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Wednesday, Nov 30, 2022

White House admits stock market 'not something we keep an eye on every day'

White House admits stock market 'not something we keep an eye on every day'

The Dow Jones Industrial Average fell more than 1,100 points on Wednesday, marking its worst day since 2020

White House press secretary Karine Jean-Pierre said Wednesday that the stock market, which continues to witness erratic trading amid soaring inflation, is not something the White House tends to "keep an eye on every day."

Asked about the stock market's recent performance amid rising interest rates from the Federal Reserve and the potential for "gains that have defined" President Biden's presidency being erased, Jean-Pierre said "nothing has changed" on how the White House views the stock market's behavior.

"Nothing has changed on how we see the stock market," Jean-Pierre told reporters. "That's not something we keep an eye on every day, so I'm not gonna comment on that from here."

Earlier this year, former White House press secretary Jen Psaki said Biden "does not look at the stock market as a means by which to judge the economy."

U.S. stocks saw steep selling Wednesday as more retailers revealed the negative impact of inflation amounting to the worst day for stocks since 2020.

The Dow Jones Industrial Average fell over 1,100 points, or 3.6%, while the Nasdaq Composite tumbled nearly 5% and the S&P 500 dropped 4%.

Target shares tanked after disclosing rising costs will hurt profitability for the remainder of the year. This follows Walmart's lower-than-expected profit report Tuesday that was also blamed on inflation. The Fed will "have to consider moving more aggressively" if inflation that is running at a four-decade high fails to ease after earlier rate hikes, chair Jerome Powell said at a Wall Street Journal conference.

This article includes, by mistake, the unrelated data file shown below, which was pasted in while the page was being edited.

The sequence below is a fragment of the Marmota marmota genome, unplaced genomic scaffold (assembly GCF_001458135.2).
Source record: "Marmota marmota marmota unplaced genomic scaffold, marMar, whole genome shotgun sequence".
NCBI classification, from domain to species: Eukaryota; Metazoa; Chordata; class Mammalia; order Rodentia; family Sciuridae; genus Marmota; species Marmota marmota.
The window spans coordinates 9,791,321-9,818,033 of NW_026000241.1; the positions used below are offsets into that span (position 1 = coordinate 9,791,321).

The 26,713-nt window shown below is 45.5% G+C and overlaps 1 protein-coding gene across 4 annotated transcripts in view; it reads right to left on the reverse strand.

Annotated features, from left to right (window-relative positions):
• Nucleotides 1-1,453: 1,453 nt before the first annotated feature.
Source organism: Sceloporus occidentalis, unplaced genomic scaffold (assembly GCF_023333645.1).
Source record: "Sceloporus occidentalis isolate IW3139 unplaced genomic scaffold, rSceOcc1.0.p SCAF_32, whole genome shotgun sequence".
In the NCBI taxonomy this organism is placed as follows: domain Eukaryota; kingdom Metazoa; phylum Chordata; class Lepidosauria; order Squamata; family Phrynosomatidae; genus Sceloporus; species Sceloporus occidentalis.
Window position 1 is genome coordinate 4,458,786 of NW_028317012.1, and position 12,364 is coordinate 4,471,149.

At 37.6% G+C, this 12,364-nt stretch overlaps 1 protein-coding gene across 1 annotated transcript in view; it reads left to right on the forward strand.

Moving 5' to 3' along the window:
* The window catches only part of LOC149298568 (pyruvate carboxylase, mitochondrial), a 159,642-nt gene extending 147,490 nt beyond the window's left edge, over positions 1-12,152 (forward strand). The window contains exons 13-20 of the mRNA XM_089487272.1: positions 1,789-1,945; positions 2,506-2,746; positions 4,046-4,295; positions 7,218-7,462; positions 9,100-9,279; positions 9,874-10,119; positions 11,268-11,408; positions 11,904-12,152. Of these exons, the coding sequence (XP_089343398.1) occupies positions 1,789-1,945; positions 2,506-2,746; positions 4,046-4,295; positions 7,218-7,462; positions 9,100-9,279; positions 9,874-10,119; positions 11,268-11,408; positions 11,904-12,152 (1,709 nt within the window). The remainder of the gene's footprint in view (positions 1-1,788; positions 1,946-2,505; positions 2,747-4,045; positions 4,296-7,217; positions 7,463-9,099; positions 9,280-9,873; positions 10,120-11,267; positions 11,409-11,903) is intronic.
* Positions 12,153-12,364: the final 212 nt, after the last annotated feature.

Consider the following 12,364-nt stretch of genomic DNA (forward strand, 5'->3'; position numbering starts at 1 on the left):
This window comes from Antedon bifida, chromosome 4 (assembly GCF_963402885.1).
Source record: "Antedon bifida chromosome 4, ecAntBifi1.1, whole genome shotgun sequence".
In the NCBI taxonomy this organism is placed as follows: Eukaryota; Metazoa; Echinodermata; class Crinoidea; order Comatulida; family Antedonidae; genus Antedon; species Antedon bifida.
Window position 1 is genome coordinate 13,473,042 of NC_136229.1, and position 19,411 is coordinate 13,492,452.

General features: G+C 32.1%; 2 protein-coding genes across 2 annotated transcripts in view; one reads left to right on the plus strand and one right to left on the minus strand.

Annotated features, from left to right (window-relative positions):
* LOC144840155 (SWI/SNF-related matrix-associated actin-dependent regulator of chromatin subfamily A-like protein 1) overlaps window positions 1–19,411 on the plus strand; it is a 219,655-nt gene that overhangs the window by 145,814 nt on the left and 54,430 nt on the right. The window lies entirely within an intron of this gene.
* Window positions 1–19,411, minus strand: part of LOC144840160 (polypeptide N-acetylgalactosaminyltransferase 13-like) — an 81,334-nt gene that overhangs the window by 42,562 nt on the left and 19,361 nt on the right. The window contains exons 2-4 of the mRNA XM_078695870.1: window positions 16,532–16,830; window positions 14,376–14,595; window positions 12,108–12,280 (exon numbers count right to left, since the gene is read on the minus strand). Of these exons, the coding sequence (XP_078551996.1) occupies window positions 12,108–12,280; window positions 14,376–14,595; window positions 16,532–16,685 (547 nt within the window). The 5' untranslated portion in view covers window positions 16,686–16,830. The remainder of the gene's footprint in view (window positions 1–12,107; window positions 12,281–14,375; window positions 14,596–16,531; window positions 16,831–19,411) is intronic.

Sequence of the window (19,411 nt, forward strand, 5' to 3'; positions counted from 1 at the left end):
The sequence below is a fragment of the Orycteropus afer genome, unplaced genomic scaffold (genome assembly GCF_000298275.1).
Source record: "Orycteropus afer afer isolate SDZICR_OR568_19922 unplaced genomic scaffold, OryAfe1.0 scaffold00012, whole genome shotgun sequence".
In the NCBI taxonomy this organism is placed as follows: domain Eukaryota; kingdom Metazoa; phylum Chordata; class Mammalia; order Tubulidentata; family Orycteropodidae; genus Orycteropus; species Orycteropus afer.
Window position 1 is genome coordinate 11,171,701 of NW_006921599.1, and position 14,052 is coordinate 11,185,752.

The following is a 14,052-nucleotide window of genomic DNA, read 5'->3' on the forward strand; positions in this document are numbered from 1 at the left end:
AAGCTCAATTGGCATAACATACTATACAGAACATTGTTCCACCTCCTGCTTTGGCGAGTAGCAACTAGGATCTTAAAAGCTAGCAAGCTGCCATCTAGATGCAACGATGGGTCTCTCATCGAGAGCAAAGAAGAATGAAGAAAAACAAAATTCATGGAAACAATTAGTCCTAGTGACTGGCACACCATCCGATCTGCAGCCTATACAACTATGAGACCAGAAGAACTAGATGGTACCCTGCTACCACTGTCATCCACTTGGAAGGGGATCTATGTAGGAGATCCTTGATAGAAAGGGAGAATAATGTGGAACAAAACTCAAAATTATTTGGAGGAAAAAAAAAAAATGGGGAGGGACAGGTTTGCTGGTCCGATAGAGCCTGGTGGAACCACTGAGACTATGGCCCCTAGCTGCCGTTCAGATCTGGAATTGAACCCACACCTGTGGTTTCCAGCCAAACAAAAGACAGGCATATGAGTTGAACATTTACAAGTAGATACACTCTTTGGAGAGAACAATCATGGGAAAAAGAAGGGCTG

Federal Reserve Chairman Jerome Powell testifies during a hearing at the Hart Senate Office Building on September 28, 2021 in Washington, DC.

In a recent analyst note, Goldman Sachs lowered its year-end price projection for the S&P for the third consecutive time to 4,300 — which is actually a potential 8% upside to current levels, though down 10% from the start of the year. Goldman initially forecast that the S&P would close out the year at 5,100.

But the outlook is much bleaker if the economy is dragged into a recession this year: Goldman projected the S&P would fall close to 11% from the benchmark's current level, finishing the year around 3,600. That would mark a steep, 25% decline from the beginning of the year.

The index has already plunged in recent weeks as concerns over sky-high inflation, rising interest rates and a darkening economic outlook continue to weigh on the market.

Raindrops hang on a sign for Wall Street outside the New York Stock Exchange in Manhattan in New York City, New York, U.S., October 26, 2020.

Since the start of the year, the benchmark S&P has dropped more than 16%, nearing bear market territory. The last time the S&P entered a bear market was in March 2020 at the start of the COVID-19 pandemic.

There are growing fears that the Fed will trigger a recession. Hiking interest rates tends to create higher rates on consumer and business loans, which slows the economy by forcing employers to cut back on spending. Bank of America, as well as Fannie Mae and Deutsche Bank, are among the Wall Street firms forecasting a downturn in the next two years.


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